Laceration Injury Compensation Claims

If your life, or the life of a loved one, has been affected by a laceration injury, we can help.

If your injuries were caused by someone else's actions or negligence, you may be entitled to claim compensation.

Claiming injury compensation with a solicitor

You can make a compensation claim with the help and support of a personal injury solicitor.

Your solicitor will ask you about what happened, and they will collect evidence to prove what caused your injuries. Your solicitor will also work out how much money you can claim, based on your injuries, lost earnings and other expenses.

We can help you make a personal injury compensation claim on a No Win No Fee basis.

In this article

Introduction

Cuts and lacerations are one of the most common types of injury claim. Where cuts tend to be superficial, affecting only the surface of the skin, lacerations are deeper, often damaging tendons, muscles, ligaments and bones.

Produced by a blow, blunt trauma, a collision, a fall or a sharp object, lacerations can vary in severity and affect any part of the body. Contact with broken glass is another common cause.

In addition to the physical pain and tissue damage, a laceration can seriously affect an individual's ability to live a normal life.

What types of laceration can you claim compensation for?

Surface lacerations can cause scarring and minor tissue damage, which can lead to infection if not properly treated. If the laceration is deeper, more extensive damage can occur. This includes:

  • Muscle damage
  • Nerve damage
  • Fractured or broken bones

In some of the most severe cases, surgery, skin grafts and even amputation may be needed. All of these can lead to a much longer rehabilitation period.

Even if you suffered relatively minor laceration injury that was not your fault, a compensation claim may be possible.

Who is liable for your injury?

Who is liable in laceration claims depends on the context in which the accident occurred. But whatever the circumstance, liability can only be apportioned once negligence is proven.

Workplace accidents

Approximately 30 per cent of all workplace injuries involve cut or lacerations, 70 per cent of which are injuries to the hands or fingers. Unfortunately, in many cases they could have been prevented if the employer had properly managed the risks. Typical causes of lacerations in the workplace include:

  • Improper training, lack of safety procedures or employees taking short cuts
  • Failure to wear proper, cut-resistant gloves
  • Contact with metal items such as nails
  • Hand tools with blades such as knives, box cutters, screwdrivers and chisels
  • Powered machinery with cutting blades, rotating parts, motors and presses
  • Handling sharp objects or material such as glass and sheet metal
  • Improper tool for the job or tool used improperly
  • Tools in poor condition, for example a cracked or broken handle or dull blade
  • Missing or improperly adjusted guarding
  • Poor housekeeping, clutter and debris
  • Poor lighting leading to reduced visibility

In any of these instances an employer could be held liable under a range of health and safety legislation for failing to protect an employee from avoidable harm. This includes the Health and Safety at Work etc. Act 1974 and the Provision and Use of Work Equipment Regulations 1998.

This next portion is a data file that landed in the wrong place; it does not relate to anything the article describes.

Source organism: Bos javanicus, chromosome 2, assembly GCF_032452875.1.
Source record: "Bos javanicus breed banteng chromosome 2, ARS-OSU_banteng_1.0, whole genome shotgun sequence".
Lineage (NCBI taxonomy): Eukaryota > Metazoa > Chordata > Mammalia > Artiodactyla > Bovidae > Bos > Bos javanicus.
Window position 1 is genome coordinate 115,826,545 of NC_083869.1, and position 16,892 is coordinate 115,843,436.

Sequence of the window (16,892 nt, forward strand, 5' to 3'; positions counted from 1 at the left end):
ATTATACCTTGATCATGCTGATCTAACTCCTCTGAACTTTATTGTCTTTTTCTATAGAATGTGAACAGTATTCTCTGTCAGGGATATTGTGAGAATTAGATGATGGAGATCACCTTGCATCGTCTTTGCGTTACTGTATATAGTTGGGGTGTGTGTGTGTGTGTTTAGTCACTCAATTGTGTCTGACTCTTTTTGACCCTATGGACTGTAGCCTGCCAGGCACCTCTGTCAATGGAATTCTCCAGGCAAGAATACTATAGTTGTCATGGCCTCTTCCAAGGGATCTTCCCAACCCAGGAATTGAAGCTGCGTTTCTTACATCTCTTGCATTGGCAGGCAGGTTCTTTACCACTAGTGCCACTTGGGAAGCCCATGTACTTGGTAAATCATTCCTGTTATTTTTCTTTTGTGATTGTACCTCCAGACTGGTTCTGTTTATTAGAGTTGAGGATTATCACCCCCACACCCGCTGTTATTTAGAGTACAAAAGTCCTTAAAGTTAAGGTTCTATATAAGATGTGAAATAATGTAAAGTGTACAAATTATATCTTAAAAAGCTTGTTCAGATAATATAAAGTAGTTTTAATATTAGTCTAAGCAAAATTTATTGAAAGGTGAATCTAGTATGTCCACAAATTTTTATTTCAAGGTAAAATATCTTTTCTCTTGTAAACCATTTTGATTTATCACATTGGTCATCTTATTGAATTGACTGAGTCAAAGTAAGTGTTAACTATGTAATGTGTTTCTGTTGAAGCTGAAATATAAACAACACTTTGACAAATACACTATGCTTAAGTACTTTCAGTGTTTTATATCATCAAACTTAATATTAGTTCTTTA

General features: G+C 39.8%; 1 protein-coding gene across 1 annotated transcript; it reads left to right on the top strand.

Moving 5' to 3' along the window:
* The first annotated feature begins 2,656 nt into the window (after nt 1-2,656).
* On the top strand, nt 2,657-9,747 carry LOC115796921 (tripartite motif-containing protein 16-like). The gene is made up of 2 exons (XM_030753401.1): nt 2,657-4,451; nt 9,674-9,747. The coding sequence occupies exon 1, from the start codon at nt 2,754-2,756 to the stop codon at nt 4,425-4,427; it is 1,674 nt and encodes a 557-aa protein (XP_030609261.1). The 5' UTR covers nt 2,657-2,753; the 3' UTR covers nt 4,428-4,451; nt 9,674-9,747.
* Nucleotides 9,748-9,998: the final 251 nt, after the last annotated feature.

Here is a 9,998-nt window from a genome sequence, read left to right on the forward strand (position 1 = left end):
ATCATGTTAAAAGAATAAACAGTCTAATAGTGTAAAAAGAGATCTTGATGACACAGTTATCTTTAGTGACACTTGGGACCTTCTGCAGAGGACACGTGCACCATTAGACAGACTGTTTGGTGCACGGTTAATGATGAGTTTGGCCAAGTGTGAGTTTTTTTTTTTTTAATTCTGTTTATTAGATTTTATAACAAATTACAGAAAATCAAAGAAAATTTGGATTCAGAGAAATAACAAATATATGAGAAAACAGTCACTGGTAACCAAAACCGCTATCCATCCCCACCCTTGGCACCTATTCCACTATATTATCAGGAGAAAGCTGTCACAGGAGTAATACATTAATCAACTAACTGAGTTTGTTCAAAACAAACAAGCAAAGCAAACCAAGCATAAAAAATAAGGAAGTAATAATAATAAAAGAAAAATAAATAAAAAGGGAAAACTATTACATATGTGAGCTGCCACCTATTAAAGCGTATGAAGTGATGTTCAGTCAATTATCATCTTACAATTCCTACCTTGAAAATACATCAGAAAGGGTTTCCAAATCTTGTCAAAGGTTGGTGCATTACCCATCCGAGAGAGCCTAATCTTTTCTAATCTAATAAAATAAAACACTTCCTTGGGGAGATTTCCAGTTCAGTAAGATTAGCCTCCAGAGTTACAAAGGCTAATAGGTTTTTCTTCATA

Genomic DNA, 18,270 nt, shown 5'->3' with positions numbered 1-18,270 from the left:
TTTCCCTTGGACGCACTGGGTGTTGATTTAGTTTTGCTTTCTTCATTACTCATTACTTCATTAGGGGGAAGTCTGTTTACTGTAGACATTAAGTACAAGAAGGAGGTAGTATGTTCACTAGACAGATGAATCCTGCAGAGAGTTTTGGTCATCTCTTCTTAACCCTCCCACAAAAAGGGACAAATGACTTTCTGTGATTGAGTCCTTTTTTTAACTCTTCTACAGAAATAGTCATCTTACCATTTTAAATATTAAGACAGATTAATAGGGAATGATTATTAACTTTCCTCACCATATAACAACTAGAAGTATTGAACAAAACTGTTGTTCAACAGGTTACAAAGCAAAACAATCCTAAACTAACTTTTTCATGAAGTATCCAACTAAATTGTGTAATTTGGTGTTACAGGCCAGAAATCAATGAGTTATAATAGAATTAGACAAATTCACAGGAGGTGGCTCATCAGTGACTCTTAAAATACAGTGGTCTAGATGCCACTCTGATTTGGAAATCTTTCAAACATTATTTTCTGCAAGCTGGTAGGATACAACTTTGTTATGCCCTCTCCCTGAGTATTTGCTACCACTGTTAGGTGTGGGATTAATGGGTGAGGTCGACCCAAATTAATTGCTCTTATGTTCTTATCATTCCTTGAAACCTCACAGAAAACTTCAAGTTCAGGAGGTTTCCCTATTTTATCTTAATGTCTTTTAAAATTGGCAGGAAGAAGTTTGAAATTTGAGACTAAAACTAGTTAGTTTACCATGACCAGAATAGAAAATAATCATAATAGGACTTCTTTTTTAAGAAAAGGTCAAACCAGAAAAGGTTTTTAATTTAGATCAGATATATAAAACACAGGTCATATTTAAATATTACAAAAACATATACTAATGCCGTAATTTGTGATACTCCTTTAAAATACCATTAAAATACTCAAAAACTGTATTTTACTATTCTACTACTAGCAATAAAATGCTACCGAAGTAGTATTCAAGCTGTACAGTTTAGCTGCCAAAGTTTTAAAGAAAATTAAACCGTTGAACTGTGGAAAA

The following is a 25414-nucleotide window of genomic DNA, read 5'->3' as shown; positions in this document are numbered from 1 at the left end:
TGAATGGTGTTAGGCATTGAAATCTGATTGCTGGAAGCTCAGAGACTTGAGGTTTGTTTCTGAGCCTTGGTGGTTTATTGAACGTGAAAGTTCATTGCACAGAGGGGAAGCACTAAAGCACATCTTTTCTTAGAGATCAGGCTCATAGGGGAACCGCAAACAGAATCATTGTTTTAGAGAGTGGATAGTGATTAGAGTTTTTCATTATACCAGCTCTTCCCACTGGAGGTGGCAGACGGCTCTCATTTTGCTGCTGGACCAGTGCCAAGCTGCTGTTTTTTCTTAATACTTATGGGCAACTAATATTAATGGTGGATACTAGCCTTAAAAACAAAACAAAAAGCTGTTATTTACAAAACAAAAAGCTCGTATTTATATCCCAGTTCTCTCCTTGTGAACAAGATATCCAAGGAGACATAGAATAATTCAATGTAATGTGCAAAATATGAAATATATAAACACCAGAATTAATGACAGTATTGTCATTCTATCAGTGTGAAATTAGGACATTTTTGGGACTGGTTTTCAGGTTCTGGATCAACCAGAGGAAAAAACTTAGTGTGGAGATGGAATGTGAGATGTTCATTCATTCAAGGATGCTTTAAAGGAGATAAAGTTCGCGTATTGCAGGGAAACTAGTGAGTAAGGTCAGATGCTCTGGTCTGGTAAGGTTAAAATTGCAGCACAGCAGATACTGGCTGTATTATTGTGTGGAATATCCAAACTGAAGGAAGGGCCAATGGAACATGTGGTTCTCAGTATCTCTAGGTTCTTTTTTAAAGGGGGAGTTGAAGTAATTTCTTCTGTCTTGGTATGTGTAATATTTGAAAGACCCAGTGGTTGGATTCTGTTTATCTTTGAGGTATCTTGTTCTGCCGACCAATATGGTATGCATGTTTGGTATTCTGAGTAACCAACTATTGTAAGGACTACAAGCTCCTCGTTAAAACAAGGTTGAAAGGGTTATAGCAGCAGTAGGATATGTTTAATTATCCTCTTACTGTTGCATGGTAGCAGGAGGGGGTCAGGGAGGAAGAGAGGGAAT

Road traffic accidents

Lacerations often occur in road traffic accidents - involving vehicles, motorbikes, and pedestrians - particularly those occurring at high speed. They can happen due to windows being smashed, items being thrown around a vehicle or from collision impact.

Under a range of statutory law, including the Road Traffic Act 1988, all road users have a 'duty of care' to avoid injuring others - as is reasonable. Therefore, in this situation, the at-fault driver (or pedestrian) would be liable if they were negligent.

Accidents in other public places

If a person sustains a laceration injury in another public place, such as a shop, pub, restaurant, park, school or leisure centre, liability would lie with the person responsible for their safety at the time. This would generally be the owner or manager and would usually fall under the Occupiers Liability Act 1984.

Lacerations can also occur as a result of clinical negligence, for example during surgery, or from a defective product. A solicitor can advise on who is liable in these instances.

Whatever the circumstance, a solicitor will also advise on the process and help gather the types of evidence needed to prove negligence. This could include medical reports, witness statements and health and safety records.

Do I have an injury claim?

AN injury claim should be possible if your injury occurred:

  • in the last 3 years, and;
  • someone else was to blame, and;
  • that person owed you a duty of care.
Check my claim

Do I have a claim? - Common questions

What if a child was injured?

The 3 year rule does not apply to minors.

A claim can be pursued for anyone under the age of 18 by a parent, guardian or litigation friend. The injured child has up to the age of 21 to start an injury claim on their own behalf.

Read more about claiming injury compensation on behalf of a child.

Can I make a laceration injury claim right up to the three-year limit?

Technically, yes. However, in practice, not always. Many solicitors will not take on a laceration injury claim that only has a few months (sometimes even a year) left before the time limit expires. The panel of solicitors will take a claim on as late as possible where it is felt that the claim could be successful.